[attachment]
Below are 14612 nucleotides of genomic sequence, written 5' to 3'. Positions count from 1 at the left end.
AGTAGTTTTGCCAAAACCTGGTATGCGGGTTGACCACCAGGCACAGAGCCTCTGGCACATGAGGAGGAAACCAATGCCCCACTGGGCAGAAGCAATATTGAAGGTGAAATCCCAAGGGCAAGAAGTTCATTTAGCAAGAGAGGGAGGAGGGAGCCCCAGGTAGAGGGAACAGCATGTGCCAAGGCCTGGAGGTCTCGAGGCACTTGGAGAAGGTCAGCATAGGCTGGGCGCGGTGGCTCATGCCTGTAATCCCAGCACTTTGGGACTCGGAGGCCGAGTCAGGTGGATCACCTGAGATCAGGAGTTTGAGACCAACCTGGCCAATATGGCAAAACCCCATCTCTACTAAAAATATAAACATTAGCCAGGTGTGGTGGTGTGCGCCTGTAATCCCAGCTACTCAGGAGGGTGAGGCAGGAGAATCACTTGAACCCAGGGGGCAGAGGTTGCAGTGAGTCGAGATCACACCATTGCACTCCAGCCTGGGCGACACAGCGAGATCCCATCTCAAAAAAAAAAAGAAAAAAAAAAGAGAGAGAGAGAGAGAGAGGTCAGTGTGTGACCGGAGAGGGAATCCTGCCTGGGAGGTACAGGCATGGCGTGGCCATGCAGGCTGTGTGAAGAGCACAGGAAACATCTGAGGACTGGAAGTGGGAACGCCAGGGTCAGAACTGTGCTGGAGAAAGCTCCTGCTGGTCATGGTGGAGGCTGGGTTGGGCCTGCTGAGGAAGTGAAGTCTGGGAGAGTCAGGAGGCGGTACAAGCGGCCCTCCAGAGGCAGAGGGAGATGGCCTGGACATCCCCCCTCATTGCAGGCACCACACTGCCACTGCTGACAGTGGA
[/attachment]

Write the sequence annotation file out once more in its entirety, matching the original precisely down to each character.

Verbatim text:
Below are 14612 nucleotides of genomic sequence, written 5' to 3'. Positions count from 1 at the left end.
AGTAGTTTTGCCAAAACCTGGTATGCGGGTTGACCACCAGGCACAGAGCCTCTGGCACATGAGGAGGAAACCAATGCCCCACTGGGCAGAAGCAATATTGAAGGTGAAATCCCAAGGGCAAGAAGTTCATTTAGCAAGAGAGGGAGGAGGGAGCCCCAGGTAGAGGGAACAGCATGTGCCAAGGCCTGGAGGTCTCGAGGCACTTGGAGAAGGTCAGCATAGGCTGGGCGCGGTGGCTCATGCCTGTAATCCCAGCACTTTGGGACTCGGAGGCCGAGTCAGGTGGATCACCTGAGATCAGGAGTTTGAGACCAACCTGGCCAATATGGCAAAACCCCATCTCTACTAAAAATATAAACATTAGCCAGGTGTGGTGGTGTGCGCCTGTAATCCCAGCTACTCAGGAGGGTGAGGCAGGAGAATCACTTGAACCCAGGGGGCAGAGGTTGCAGTGAGTCGAGATCACACCATTGCACTCCAGCCTGGGCGACACAGCGAGATCCCATCTCAAAAAAAAAAAGAAAAAAAAAAGAGAGAGAGAGAGAGAGAGGTCAGTGTGTGACCGGAGAGGGAATCCTGCCTGGGAGGTACAGGCATGGCGTGGCCATGCAGGCTGTGTGAAGAGCACAGGAAACATCTGAGGACTGGAAGTGGGAACGCCAGGGTCAGAACTGTGCTGGAGAAAGCTCCTGCTGGTCATGGTGGAGGCTGGGTTGGGCCTGCTGAGGAAGTGAAGTCTGGGAGAGTCAGGAGGCGGTACAAGCGGCCCTCCAGAGGCAGAGGGAGATGGCCTGGACATCCCCCCTCATTGCAGGCACCACACTGCCACTGCTGACAGTGGA